Is a Trip to Meron a Required Expenditure?

Last week, I received a call from a close friend, informing me that he was about to leave to Eretz Yisrael. Frankly, I was a bit surprised, as I happened to know that he was struggling financially of late. Needless to say, I kept my thoughts to myself, but he answered my unasked question on his own.

“I am relying on the fact that Harav Shlom’ke, the Rebbe of Zhvil, zy”a, wrote on the margins of his Gemara that like the expenses of Shabbos, Yom Tov and s’char limud, which are not deducted from the set amount of parnassah ordained for each Yid on Rosh Hashanah, the expenses of traveling to Meron are not deducted from the cheshbon, either,” he told me.

After wishing him a wonderful trip and asking him to have me in mind, I hung up the phone feeling rather guilty that I wasn’t joining him. Is it simply a lack of emunah and bitachon on my part?

Was the Rebbe of Zhvil referring to the airplane fare for those who live abroad, or was he discussing the expenditures incurred by the Chassidim living in Yerushalayim, where the annual trip to Meron is an essential, broadly accepted part of their avodas Hashem?

Let us bear in mind that it is only very recently that such large crowds have been traveling from America to Eretz Yisrael for Lag BaOmer. This is not something about which we have a mesorah, and the spiritual leaders of most kehillos have not chosen to make this trip.

Even if one presumes that the former is the case, one has to search one’s heart and ascertain the true purpose of the trip. Is one heading to Meron to grow closer to Hashem, and truly believes that this trip will help in this regard? Or is it an eagerness to get away on vacation, in which case the words of Chazal certainly do not apply. Furthermore, how far should one go in relying on the words of the Zhviller Rebbe? Is borrowing money included as well?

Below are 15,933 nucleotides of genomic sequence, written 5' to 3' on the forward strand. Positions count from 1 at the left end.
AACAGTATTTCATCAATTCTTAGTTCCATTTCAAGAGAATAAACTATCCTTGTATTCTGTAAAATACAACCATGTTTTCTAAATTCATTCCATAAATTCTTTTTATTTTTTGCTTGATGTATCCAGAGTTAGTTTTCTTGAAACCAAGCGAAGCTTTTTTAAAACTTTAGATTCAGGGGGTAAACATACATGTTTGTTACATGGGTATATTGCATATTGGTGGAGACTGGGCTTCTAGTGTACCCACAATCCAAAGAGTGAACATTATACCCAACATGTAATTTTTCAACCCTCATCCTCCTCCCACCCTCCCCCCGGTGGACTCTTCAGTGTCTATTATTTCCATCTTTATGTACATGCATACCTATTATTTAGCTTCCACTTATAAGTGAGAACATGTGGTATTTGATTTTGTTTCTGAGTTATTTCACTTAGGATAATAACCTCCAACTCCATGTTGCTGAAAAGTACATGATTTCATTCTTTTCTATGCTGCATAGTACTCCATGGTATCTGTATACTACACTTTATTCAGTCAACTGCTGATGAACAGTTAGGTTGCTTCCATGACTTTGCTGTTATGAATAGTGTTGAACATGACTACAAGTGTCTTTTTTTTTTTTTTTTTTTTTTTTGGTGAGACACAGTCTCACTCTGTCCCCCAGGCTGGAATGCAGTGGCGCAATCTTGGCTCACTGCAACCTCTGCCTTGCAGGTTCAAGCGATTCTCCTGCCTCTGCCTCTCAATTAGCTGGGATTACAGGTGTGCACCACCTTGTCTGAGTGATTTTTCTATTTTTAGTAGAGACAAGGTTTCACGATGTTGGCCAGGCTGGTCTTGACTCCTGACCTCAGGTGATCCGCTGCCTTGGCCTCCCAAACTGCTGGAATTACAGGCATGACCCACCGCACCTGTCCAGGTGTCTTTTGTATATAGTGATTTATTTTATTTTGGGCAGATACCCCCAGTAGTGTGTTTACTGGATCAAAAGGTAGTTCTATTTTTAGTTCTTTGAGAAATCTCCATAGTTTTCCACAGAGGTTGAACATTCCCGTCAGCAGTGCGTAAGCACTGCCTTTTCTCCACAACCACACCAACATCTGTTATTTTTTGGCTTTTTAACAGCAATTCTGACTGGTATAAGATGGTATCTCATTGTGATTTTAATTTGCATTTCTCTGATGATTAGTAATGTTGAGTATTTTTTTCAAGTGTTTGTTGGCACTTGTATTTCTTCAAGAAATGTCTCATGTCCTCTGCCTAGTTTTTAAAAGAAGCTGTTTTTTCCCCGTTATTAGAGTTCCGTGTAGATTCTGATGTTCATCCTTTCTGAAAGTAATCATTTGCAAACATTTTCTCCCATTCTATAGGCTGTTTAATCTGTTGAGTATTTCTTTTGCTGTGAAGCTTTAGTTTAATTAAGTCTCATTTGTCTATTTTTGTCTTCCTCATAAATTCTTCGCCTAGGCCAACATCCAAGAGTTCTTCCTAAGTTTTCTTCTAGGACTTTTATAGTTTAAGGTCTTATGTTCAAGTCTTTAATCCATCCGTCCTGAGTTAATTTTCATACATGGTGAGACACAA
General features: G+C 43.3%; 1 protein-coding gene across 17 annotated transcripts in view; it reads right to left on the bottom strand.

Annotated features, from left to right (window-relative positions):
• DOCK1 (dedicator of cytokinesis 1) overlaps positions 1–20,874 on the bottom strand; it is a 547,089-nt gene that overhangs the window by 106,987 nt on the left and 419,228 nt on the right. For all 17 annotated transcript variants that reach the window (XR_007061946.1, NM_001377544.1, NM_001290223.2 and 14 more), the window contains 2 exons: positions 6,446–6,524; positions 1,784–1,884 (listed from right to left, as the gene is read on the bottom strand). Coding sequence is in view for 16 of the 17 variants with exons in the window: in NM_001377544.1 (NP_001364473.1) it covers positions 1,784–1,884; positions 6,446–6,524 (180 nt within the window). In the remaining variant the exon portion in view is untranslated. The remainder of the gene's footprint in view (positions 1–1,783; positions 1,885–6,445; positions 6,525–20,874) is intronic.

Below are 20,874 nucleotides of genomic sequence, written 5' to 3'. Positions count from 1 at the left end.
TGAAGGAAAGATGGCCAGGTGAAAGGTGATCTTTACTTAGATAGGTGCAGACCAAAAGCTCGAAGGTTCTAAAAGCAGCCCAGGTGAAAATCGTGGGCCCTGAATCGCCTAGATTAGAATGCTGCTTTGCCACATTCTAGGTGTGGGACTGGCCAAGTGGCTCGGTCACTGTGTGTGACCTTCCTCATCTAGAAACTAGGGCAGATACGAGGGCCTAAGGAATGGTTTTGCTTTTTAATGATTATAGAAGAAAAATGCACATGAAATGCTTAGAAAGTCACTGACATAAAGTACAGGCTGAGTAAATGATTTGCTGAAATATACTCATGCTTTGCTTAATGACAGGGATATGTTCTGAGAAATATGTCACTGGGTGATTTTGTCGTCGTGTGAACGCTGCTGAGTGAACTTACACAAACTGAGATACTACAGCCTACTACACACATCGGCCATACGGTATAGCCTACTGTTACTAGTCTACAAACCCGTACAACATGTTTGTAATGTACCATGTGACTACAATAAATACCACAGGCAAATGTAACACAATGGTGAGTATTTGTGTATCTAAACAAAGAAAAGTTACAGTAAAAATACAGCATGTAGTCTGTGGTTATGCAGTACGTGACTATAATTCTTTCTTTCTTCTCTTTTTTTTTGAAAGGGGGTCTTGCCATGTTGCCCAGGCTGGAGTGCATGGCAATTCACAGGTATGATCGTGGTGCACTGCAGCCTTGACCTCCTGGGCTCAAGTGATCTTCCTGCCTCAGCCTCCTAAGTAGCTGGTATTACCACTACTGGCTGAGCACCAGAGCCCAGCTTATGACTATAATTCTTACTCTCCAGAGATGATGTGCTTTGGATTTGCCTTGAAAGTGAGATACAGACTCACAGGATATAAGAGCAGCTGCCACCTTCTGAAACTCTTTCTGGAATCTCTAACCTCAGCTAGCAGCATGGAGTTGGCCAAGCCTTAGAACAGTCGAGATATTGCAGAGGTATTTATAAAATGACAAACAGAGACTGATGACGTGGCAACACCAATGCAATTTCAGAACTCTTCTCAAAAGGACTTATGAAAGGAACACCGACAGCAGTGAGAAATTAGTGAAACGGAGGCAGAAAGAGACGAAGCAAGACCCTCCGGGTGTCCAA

While Chazal (Beitzah 16b) teach that Hashem tells us in regard to Shabbos and Yom Tov, “Borrow on My account and celebrate the holiness of the day, and trust in Me and I will repay,” does this refer to Lag BaOmer as well? The poskim differentiate between spending what you already have and borrowing, and state that even as regards Shabbos and Yom Tov, one is permitted to borrow only for the basic necessities and not anything extra. Is Lag BaOmer in Meron a necessity?

A colleague of mine recently repeated to me a conversation he had with a school administrator, who bemoaned the fact that some parents who are significantly behind in their tuition payments went off to Meron. My colleague was understandably outraged, and at first I tried to defend those parents.

“They are going to daven that they should have money to pay their tuition,” I said.

I knew full well, however, that my argument rang hollow. Though Meron is undoubtedly a tremendous makom tefillah, a Yid can pour out his heart in tefillah wherever in the world he finds himself. Most of our ancestors never had the opportunity to daven in Meron, yet in shuls and in houses, in workplaces, fields, and roads, they recited Tehillim and spoke directly to Hashem, and their tefillos were answered and their requests fulfilled.

Paying one’s debt is a grave responsibility, and especially so s’char limud. Going to Meron is a wonderful concept, but the very Chazal being used to permit the Lag BaOmer trip specifically lists s’char limud as not being part of the cheshbon. It is, therefore, inconceivable that someone should claim that it is permissible for him to spend money for airfare to Meron while he hasn’t paid up his tuition.

This doesn’t, however, absolve us from our obligation to be dan l’chaf zechus. Hopefully the airline tickets were a gift from relatives or admirers, or perhaps  purchased using credit card points that cannot be redeemed for cash.